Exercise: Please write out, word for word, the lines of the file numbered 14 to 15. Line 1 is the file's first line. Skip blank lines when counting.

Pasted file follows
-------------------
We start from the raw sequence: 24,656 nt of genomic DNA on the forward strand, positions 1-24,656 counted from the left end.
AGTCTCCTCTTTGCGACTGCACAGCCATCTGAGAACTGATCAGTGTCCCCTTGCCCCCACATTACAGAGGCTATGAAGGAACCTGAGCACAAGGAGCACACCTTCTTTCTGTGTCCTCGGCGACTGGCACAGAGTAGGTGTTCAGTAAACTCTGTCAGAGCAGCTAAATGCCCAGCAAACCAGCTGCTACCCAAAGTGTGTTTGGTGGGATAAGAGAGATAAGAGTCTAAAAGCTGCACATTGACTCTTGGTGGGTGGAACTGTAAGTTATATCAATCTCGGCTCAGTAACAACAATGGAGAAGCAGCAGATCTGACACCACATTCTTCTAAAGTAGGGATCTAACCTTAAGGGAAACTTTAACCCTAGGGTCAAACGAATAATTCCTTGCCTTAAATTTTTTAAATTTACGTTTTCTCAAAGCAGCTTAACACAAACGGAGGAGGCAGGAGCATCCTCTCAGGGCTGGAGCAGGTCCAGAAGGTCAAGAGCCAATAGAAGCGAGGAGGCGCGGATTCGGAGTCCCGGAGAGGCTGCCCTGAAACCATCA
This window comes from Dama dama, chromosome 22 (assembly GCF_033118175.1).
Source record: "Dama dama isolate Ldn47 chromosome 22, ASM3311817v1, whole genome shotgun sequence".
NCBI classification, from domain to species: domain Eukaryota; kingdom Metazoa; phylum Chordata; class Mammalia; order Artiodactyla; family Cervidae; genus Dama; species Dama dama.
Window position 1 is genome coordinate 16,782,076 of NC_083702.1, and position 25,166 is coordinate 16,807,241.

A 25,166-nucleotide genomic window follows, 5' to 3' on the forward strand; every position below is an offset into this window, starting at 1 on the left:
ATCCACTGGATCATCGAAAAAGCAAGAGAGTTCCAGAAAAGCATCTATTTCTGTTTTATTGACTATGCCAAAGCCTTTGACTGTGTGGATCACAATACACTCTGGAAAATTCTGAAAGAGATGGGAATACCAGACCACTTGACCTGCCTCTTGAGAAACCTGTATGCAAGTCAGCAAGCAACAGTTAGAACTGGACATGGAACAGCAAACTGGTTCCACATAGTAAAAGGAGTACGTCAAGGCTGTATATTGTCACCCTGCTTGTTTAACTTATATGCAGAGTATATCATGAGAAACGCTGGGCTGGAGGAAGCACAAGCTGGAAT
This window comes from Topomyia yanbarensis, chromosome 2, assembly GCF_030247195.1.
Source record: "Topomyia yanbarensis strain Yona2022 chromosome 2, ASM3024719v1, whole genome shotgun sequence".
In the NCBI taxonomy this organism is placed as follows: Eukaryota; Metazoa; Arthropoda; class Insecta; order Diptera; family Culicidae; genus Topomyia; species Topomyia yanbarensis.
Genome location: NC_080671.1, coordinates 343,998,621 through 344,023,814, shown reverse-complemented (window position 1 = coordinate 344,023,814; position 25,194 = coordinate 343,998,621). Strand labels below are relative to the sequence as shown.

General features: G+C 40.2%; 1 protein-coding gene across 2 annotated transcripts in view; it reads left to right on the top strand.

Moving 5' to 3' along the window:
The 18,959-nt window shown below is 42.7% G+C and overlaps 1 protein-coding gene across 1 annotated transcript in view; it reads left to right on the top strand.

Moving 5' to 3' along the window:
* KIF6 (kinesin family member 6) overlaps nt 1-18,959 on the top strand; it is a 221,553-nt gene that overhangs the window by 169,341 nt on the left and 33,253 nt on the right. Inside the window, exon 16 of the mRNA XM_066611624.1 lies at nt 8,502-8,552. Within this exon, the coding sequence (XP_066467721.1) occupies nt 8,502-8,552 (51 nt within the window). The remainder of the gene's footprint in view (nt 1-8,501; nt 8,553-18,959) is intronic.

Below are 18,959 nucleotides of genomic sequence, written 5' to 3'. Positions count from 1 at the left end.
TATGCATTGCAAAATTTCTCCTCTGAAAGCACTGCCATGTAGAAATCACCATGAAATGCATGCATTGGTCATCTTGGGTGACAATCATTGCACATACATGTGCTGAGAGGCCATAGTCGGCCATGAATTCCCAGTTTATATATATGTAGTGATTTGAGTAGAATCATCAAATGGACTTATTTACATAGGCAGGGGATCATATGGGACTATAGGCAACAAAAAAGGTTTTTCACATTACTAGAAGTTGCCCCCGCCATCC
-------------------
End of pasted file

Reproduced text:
Moving 5' to 3' along the window:
The 18,959-nt window shown below is 42.7% G+C and overlaps 1 protein-coding gene across 1 annotated transcript in view; it reads left to right on the top strand.